Paul E. Meehl

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Paul E. Meehl
Born Paul Everett Meehl
(1920-01-03)3 January 1920
Minneapolis, Minnesota
Died 14 February 2003(2003-02-14) (aged 83)
Minneapolis, Minnesota
Citizenship American
Fields Psychology, philosophy of science
Institutions University of Minnesota
Alma mater University of Minnesota
Doctoral advisor Starke R. Hathaway
Doctoral students Harrison G. Gough, William M. Grove, Dante Cicchetti, Donald R. Peterson, George Schlager Welsh
Known for Minnesota Multiphasic Personality Inventory, Schizophrenia Genetics, Construct Validity, Clinical vs. Statistical Prediction, Philosophy of Science
Notable awards National Academy of Sciences (1987)
APA Award for Lifetime Contributions to Psychology (1996)
James McKeen Cattell Fellow Award (1998)
Bruno Klopfer Award(1979)

Paul Everett Meehl (3 January 1920 – 14 February 2003) was an American psychology professor. A Review of General Psychology survey, published in 2002, ranked Meehl as the 74th most cited psychologist of the 20th century, in a tie with Eleanor J. Gibson.[1]


Born in Minneapolis, Minnesota, Meehl attended University of Minnesota, earning his bachelor's degree in 1941 and his doctorate in 1945. He went on to teach there throughout his career, with faculty appointments in psychology, law, psychiatry, neurology and philosophy. Meehl was chairman of the University of Minnesota Psychology Department at age 31, president of the Midwestern Psychological Association at 34, recipient of the Distinguished Scientific Contributor award by the American Psychological Association at 38, and president of that association at age 42. He was promoted to the highest academic position at the University of Minnesota in 1968. He received the Bruno Klopfer Distinguished Contributor Award in personality assessment and was elected to the National Academy of Sciences in 1987.[2]

Meehl was not particularly religious during his upbringing,[2] but collaborated with a group of Lutheran theologians and psychologists to write What, Then, Is Man? (1958).[3] This project was commissioned by the Lutheran Church—Missouri Synod through Concordia Seminary. The project explored both orthodox theology, psychological science, and how Christians (Lutherans, in particular) could responsibly function as both Christians and psychologists without betraying orthodoxy or sound science and practice.

In 1995, he was a signatory of a collective statement titled Mainstream Science on Intelligence, written by Linda Gottfredson and published in the Wall Street Journal.[4]

In 2005, Donald R. Peterson, a student of Meehl's, published a volume of their correspondence.[5]

Meehl published about 200 articles in his career and was honored with several prestigious awards by his peers.[2]

Philosophy of science[edit]

Meehl was a leading philosopher of science. He was a follower of Sir Karl Popper's Falsificationism and a strident opponent of using statistical null hypothesis testing for the evaluation of scientific theory. He believed that null hypothesis testing was partly responsible for the lack of progress in many of the "scientifically soft" areas of psychology (e.g. clinical, counseling, social, personality, and community).[6]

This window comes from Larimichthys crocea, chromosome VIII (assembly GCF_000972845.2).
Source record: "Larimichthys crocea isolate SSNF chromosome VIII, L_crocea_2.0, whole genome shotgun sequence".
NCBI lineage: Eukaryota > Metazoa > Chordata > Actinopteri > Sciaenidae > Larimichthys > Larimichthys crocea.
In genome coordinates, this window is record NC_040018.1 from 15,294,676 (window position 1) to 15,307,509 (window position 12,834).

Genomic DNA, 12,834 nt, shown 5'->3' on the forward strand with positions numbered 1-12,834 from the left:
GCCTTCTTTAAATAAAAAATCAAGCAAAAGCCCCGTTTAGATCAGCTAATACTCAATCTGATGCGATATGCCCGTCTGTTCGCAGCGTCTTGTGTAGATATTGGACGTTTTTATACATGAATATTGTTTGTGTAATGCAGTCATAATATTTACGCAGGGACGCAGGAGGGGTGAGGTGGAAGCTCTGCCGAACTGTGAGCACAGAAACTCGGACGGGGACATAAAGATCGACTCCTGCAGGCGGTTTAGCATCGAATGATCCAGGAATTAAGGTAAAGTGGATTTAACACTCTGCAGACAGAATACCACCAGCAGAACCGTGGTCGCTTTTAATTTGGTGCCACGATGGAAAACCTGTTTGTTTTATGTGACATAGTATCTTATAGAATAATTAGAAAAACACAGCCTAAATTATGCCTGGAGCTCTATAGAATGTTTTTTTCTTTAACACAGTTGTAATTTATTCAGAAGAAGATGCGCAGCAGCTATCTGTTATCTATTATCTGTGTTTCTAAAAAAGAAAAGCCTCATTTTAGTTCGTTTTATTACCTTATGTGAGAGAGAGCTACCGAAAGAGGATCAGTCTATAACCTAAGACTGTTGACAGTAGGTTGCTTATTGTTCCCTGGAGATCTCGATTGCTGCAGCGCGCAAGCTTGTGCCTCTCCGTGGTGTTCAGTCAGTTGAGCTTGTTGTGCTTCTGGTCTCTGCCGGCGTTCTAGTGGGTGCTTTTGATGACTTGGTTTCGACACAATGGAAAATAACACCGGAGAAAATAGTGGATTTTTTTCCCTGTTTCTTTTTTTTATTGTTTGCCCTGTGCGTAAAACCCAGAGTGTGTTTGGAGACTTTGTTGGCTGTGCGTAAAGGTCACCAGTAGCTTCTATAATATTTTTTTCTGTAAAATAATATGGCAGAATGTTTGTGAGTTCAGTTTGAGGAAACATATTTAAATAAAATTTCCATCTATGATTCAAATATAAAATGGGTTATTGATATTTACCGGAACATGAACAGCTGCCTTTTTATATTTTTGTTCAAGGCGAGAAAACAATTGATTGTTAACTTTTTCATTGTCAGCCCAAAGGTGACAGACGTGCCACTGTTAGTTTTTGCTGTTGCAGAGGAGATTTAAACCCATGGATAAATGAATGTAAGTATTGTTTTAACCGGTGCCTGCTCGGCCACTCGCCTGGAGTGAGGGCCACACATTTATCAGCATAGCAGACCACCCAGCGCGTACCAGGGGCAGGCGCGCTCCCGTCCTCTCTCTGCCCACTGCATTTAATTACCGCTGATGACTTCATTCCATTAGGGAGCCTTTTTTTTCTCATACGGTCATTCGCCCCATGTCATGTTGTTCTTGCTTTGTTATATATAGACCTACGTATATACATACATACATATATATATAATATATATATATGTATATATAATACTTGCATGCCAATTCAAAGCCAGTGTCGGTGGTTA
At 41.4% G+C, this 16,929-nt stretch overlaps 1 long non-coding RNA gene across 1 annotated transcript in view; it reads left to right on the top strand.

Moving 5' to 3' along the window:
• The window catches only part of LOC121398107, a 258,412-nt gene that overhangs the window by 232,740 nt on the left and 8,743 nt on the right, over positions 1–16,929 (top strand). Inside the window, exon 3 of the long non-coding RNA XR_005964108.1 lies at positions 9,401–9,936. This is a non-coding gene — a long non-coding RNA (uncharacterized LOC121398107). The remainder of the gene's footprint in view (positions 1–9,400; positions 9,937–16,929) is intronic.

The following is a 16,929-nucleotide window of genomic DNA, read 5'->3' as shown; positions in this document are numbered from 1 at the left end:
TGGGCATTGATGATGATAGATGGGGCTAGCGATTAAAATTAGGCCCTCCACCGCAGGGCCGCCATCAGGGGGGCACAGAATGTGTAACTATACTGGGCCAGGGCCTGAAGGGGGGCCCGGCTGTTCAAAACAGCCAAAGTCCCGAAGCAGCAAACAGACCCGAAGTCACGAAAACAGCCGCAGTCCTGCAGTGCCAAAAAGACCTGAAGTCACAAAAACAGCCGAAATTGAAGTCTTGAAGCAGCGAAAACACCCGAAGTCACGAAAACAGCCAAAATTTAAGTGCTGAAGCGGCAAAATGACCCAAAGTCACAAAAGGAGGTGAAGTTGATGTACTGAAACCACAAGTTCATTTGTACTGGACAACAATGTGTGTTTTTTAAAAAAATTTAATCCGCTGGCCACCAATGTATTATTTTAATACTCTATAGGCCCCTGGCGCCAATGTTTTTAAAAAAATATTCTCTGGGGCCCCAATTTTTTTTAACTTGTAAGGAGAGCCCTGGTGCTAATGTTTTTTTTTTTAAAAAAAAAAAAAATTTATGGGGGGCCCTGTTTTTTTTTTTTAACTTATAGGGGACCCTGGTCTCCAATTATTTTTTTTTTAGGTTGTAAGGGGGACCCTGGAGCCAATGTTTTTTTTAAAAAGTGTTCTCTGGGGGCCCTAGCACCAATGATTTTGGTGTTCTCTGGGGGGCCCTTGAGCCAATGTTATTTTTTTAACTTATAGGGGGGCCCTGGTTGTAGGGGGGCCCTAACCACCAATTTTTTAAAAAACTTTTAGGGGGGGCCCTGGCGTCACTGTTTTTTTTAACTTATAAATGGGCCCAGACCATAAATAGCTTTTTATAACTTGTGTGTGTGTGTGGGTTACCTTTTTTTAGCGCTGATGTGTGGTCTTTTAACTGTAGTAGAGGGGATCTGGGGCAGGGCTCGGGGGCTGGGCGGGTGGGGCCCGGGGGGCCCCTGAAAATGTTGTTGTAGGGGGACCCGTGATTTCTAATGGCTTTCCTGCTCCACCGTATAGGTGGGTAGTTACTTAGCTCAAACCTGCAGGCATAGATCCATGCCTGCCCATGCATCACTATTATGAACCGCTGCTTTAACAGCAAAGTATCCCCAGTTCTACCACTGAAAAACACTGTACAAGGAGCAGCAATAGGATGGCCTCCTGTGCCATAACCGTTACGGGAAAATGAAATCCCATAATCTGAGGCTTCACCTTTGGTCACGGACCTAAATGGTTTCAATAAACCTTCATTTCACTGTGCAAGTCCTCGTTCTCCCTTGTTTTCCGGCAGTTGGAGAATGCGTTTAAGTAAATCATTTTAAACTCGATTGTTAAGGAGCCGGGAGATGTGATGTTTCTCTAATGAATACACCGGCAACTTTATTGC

Meehl with his colleague Lee J. Cronbach introduced the notion of construct validity in psychology, as well as the notion of nomological networks to understand psychological test properties and scientific theorizing and practice.[7]

Minnesota Multiphasic Personality Inventory[edit]

With Starke R. Hathaway, Meehl helped develop the Minnesota Multiphasic Personality Inventory (MMPI), including the K scale.[8] Meehl argued that the MMPI could be used to understand personality profiles systematically associated with clinical outcomes, something he termed a statistical (versus a "clinical") approach to predicting behavior.[9][10]

Clinical versus statistical prediction[edit]

His 1954 book Clinical vs. Statistical Prediction: A Theoretical Analysis and a Review of the Evidence, analyzed the claim that mechanical (formal, algorithmic) methods of data combination outperformed clinical (e.g., subjective, informal, "in the head") methods when such combinations are used to arrive at a prediction of behavior. The analysis favored mechanical modes of combination and caused a considerable stir amongst clinicians. Meehl (1954) argued that mechanical methods of prediction would, used correctly, make more efficient decisions about patients' prognosis and treatment. Still today, however, clinicians make such decisions based on their professional judgment, that is, they combine all kinds of information "in their head" and arrive at a conclusion/prediction about a patient.[11] Meehl (1954) theorized that clinicians would make more mistakes than a mechanical prediction tool created for a similar decision purpose. Mechanical prediction methods are simply a mode of combination of data to arrive at a decision/prediction concerning the emission of behavior. Mechanical prediction does not exclude any type of data from being combined. Indeed, mechanical prediction tools often incorporate clinical judgments, properly coded, in their predictions. The defining characteristic is that, once the data to be combined is given, the mechanical tool will make a prediction that is 100% reliable. That is, it will make exactly the same prediction for exactly the same data every time. Clinical prediction, on the other hand, does not guarantee this.[12]